Tips for Making Computer Generated Virtual Reality Apps for Everyone

After taking a grand tour of the Virtual Reality ecosystem, testing out state-of-the-art and very expensive prototypes, attending dozens of conference and festivals, countless meetups and watching hundreds of hours of tutorials, tips and opinion videos, I am back at the beginning – coding and building an app for GoogleVR in Unity for Cardboard devices.

The reason for this is that, as GPUs get more powerful, audiences and systems more sophisticated, products more polished and elaborate, CPUs faster, denser, peripherals more elaborate, it is easy to forget that the vast majority of users will not have space or money to outlay for these heavy duty VR experiences. Most, will likely have their first VR access on a Cardboard spec device.

It is important to remember, when developing any sort of VR app, to build it on a minimum spec machine; this will ensure that anyone with a VR rig can run it. Thinking that you need the top of the line GFX card and 64GBs of RAM to really get your open world parkour RPG VR experience going, is a newbie mistake.

And this bring me back to why I am now building an app on the now wonderfully more robust and evolved GoogleVR SDK in Unity – that ubiquitous platform that has, itself, iterated into VR development quite wonderfully.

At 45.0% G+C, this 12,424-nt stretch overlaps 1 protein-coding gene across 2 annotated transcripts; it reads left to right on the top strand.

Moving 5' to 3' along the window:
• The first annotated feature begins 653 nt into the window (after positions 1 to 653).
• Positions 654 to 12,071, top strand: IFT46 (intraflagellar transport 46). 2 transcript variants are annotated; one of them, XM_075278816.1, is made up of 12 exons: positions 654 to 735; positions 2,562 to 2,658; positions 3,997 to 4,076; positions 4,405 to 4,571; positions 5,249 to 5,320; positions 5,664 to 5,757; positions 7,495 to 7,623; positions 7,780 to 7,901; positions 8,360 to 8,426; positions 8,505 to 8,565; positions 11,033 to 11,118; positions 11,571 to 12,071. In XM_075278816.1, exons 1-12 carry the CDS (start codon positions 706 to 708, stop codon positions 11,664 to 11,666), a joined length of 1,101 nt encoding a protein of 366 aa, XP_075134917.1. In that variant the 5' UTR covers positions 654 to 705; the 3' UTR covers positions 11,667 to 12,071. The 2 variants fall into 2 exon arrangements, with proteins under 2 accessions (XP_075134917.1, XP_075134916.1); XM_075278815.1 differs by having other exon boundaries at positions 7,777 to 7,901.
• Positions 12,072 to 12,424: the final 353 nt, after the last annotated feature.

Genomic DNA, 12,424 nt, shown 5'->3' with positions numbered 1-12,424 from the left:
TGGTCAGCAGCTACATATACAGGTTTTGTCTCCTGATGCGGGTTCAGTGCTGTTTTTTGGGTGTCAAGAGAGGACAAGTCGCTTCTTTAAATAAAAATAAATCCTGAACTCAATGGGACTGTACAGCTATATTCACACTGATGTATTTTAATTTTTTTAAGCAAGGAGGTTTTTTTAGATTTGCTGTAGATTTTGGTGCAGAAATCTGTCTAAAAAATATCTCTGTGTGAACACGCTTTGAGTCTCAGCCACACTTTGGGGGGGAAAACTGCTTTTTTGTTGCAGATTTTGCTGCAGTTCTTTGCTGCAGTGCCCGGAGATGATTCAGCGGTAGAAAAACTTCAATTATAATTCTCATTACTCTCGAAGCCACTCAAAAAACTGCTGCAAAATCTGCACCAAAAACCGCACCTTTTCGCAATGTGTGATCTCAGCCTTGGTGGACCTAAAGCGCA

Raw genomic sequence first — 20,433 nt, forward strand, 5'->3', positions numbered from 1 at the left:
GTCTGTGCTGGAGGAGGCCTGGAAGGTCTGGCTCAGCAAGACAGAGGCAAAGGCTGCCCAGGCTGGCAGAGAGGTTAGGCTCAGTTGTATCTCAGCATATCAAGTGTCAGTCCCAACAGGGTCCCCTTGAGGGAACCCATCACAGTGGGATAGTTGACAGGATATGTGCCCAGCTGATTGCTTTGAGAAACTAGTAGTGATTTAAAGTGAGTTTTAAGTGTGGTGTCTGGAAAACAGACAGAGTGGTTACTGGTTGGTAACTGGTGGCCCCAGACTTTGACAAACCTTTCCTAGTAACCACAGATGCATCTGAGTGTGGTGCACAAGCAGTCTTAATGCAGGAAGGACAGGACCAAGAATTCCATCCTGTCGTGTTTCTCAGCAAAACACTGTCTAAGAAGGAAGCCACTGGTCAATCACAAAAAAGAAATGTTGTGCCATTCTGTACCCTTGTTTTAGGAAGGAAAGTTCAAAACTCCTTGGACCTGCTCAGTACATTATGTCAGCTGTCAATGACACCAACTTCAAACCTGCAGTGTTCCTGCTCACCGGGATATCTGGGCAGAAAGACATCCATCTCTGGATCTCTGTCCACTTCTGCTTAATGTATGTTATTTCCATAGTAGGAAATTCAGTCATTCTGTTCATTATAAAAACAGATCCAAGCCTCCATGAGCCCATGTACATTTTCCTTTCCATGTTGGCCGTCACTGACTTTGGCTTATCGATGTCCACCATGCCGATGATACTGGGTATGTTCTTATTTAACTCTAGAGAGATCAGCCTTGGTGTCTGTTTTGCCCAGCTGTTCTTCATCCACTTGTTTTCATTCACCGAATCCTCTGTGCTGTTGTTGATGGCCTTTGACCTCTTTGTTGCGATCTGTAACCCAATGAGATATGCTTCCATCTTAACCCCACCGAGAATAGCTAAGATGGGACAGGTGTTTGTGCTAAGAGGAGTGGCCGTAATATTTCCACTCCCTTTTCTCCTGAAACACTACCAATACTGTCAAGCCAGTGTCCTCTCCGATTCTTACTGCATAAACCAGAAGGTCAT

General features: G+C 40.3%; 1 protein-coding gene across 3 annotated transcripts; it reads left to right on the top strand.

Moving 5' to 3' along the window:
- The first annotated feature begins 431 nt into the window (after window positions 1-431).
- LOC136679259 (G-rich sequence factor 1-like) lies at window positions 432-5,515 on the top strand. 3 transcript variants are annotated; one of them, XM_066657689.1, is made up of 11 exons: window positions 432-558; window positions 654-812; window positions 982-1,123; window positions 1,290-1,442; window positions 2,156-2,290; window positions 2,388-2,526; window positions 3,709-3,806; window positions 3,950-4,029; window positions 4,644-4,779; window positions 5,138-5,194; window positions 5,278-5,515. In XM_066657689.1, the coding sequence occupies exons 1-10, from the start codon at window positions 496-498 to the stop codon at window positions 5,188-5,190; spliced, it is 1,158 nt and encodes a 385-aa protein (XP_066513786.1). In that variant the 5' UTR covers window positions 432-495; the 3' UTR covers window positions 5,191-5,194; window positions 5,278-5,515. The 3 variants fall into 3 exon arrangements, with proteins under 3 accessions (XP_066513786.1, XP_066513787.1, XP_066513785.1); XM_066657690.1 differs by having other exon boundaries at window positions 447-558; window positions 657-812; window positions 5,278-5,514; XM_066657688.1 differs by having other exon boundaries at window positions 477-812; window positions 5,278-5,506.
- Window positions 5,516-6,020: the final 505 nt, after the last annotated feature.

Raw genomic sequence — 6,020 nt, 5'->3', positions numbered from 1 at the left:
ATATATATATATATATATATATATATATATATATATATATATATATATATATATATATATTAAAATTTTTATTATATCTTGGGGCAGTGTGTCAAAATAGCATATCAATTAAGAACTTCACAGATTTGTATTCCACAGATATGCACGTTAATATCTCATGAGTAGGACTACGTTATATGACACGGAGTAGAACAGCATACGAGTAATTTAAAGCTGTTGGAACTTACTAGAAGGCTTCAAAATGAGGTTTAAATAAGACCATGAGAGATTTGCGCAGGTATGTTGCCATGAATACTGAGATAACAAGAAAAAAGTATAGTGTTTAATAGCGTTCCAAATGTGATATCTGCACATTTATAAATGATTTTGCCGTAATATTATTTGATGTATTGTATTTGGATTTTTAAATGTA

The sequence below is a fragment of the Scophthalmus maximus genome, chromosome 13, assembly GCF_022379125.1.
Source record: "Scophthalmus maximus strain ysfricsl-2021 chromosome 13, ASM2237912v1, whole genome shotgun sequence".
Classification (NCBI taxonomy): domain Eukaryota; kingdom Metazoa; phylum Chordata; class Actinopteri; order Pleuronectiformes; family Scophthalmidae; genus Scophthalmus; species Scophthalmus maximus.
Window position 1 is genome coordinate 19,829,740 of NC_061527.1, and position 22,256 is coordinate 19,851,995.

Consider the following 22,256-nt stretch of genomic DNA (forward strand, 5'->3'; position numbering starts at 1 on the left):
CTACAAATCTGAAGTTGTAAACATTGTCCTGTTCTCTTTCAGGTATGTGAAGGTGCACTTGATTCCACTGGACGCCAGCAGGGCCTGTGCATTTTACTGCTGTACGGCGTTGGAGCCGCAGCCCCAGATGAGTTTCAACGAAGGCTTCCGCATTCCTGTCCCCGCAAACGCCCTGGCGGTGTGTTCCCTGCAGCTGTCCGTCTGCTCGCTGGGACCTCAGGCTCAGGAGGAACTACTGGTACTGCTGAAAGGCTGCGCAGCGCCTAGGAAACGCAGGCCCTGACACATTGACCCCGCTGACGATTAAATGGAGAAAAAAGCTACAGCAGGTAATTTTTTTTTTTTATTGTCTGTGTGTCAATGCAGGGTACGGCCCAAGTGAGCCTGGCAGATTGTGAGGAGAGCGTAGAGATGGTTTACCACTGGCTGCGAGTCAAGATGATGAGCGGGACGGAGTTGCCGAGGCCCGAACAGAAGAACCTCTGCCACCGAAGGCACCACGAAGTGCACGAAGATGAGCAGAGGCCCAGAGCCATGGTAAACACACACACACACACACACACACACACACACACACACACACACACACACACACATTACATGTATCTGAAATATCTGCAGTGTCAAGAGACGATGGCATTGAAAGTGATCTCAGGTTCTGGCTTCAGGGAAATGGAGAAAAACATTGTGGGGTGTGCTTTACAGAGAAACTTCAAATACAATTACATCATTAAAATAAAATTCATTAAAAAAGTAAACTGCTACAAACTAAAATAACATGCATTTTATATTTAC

Sometimes it takes just one video or tip from a friend to trigger a chain reaction of understanding and productivity, and I want to share a couple of those with you in this living document, as I make this app at the start of 2018. So let’s go – finding maximum performance and optimization + bang for the buck functionality and good looks for (almost) minimum spec GoogleVR Cardboard experiences.

In no particular order (I will expand these as time allows):

0. Go to

1. Linear vs Gamma

2. Forward vs Deferred

3. Realtime vs Baked & Lightprobes!

4. Sharper, readable text (Text Mesh Pro)
This is an essential asset for getting crisp text in VR, or any game with text, for that matter. Just download it and use it. Period.

5. Materials and shaders

6. UI for VR – diegetic vs non-diegetic interfaces
Your canvas objects should be set to World space. This is the only option for VR and especially for Cardboard where the only input is via tap/single click

7. Pixel Lights and Important vs Non Important – good article at Unity College: Pixel & Vertex Lights in Unity3D

8. A Polite Exit
Unity and GoogleVR don’t have a tidy way to exit an app, and it isn’t good practice to use an exit or quit button in an Android app (which is what your Google carboard app will be, and especially so for iOS. So my friend Shachar “Vice” Weis, gave me this bit of code to add to a game object and drop into the scene. This will get you a clean exit when you click the ‘X’ button that Unity produces – the equivalent of hiting the Escape button on a keyboard, and not being forced to press the Home button on your phone to force an ugly exit.

Plop this into a new component on a Game Object ->new C# script->
void Update() {
if (Input.GetKeyDown(KeyCode.Escape)) {
// Android close icon or back button tapped.
Application.Quit();
}
}

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